A letter to my second baby

There are many positives I can share with you about being the second-born in the family, like how you are being cared for by a pro mom who won’t let you fall off the bed like she did with her first baby. Or how I think I got this parenting thing under control and won’t put you in a bubble. Instead, I let you cry it out and “be independent” so you can spend an undisclosed amount of time fending for yourself in the crib while I’m potty training your brother, or cleaning the house, or just staring in the air thinking about how protective I was with your older brother and how much better I am at raising you. I’m kidding. But seriously, there are many benefits to being the second baby. When you’re older and feel like I’m constantly comparing you to your brother, just know that it’s all for a good reason, I promise. For example, right now, when I compare you to your brother, I do it to contextualize your growth.

One of the things I love the most about caring for you as a second-time mom is that I am able to enjoy every one of your milestones and appreciate each moment in a way I couldn’t do before. The confidence that comes with doing something for the second time allows you to have a clearer vision, one that is less clouded with self-doubt and fear of judgment. Rather than rushing to see the next stage of your development (think: “Oooh, I can’t wait for baby to take his first step,” or “I can’t wait for baby to utter his first words”), I now know better to be patient, for these moments go by faster than I can document them. That is why every night before I put you in your crib, I hold you extra hard and kiss you one more time on your perfectly shaped head. I hold you tight hoping to stop, even if for one second, the moment in time when everything is quiet and you are perfectly safe in my arms.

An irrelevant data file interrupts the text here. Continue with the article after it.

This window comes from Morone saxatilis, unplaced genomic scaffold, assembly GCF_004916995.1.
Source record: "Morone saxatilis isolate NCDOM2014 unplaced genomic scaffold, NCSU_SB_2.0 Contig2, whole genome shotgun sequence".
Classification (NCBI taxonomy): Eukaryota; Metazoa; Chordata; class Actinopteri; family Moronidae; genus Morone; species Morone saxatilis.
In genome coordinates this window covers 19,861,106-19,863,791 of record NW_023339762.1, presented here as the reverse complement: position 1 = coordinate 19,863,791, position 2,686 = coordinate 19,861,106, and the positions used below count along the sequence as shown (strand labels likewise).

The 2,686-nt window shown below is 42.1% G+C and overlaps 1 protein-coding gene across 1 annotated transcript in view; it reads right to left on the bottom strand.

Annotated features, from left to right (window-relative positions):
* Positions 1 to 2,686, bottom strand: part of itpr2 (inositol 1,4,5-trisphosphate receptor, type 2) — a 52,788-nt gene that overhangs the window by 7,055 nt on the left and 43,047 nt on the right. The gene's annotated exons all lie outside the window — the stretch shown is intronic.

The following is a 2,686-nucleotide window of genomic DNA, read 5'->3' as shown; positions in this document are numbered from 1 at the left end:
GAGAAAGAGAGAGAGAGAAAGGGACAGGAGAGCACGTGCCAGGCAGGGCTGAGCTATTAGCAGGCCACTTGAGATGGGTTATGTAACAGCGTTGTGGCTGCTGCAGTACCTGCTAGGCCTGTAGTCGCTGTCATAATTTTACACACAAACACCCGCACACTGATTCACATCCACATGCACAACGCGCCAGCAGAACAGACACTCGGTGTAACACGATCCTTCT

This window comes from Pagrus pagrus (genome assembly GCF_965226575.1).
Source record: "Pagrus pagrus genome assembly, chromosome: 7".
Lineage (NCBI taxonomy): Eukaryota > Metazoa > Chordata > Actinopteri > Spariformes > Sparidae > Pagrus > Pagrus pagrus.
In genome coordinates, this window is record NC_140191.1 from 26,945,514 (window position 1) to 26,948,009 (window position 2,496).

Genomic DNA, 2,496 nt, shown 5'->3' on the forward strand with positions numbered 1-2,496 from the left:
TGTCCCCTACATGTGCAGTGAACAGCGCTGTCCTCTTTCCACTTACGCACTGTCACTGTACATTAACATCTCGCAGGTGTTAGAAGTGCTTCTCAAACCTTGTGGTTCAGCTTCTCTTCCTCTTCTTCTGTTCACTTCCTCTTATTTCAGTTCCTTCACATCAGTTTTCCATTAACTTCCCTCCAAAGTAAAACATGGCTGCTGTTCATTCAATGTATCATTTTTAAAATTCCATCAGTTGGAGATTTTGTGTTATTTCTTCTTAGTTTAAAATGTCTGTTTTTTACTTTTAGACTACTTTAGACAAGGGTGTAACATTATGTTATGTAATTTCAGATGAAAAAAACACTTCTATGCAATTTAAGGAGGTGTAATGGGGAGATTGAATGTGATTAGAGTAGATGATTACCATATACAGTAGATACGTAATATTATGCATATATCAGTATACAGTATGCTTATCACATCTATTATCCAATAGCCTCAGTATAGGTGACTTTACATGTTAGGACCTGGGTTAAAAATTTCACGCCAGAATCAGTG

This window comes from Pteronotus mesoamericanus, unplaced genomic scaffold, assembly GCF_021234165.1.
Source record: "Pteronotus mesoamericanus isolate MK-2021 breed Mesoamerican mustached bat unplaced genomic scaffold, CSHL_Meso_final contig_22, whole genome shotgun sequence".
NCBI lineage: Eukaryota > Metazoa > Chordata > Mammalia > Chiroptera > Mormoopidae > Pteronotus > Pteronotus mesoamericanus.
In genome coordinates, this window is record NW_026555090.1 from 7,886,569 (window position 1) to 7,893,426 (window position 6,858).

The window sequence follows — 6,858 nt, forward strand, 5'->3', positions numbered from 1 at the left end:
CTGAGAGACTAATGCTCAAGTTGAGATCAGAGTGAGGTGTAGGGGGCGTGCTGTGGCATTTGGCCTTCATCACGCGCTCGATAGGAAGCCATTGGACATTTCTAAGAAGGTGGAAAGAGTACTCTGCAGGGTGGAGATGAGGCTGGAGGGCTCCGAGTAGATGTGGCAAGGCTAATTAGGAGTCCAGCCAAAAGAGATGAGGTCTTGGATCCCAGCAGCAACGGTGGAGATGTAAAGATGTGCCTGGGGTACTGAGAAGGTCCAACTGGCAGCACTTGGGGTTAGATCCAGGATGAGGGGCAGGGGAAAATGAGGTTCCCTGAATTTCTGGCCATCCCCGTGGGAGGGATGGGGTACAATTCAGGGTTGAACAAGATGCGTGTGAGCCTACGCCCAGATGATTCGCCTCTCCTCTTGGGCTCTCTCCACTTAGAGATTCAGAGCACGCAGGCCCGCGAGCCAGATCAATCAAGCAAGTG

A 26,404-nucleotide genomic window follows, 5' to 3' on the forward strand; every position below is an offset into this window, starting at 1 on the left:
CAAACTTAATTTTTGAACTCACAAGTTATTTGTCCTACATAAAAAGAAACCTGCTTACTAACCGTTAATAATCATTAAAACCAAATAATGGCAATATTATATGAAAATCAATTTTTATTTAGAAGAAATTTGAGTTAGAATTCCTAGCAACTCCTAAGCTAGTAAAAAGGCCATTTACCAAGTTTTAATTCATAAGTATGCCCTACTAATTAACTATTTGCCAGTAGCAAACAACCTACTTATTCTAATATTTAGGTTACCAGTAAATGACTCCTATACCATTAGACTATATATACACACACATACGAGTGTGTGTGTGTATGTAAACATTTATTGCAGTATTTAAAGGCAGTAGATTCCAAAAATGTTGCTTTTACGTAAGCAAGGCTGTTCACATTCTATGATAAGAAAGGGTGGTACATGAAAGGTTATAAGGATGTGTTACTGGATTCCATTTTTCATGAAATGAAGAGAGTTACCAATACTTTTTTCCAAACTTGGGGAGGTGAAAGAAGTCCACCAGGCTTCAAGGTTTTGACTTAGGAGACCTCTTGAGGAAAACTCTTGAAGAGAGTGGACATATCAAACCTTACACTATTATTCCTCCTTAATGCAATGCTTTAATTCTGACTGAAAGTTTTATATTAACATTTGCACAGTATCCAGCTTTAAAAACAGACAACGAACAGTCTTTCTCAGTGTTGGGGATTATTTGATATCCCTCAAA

Before you were born, I asked my mami if it was really true that she loves her three children equally. “Did you love my sister a little less when I was born? Do you love my brother more because he’s your only boy?” And she simply said, “I love all three of you equally. I just love each of you differently.” And she was right (mamis are always right). I might compare you to your brother in your development, your personality, and many more things. But I will never compare my love for you and your brother, because I love you both infinitely. The bond that I have with you as my second-born son is unique, and it is what makes my love for you different. The times that you have my undivided attention may feel like few and far in-between, but there is no gap in my mind nor my heart, not a second passes by that I’m not thinking about you. You rocked my world from the very first moment I laid eyes on you.



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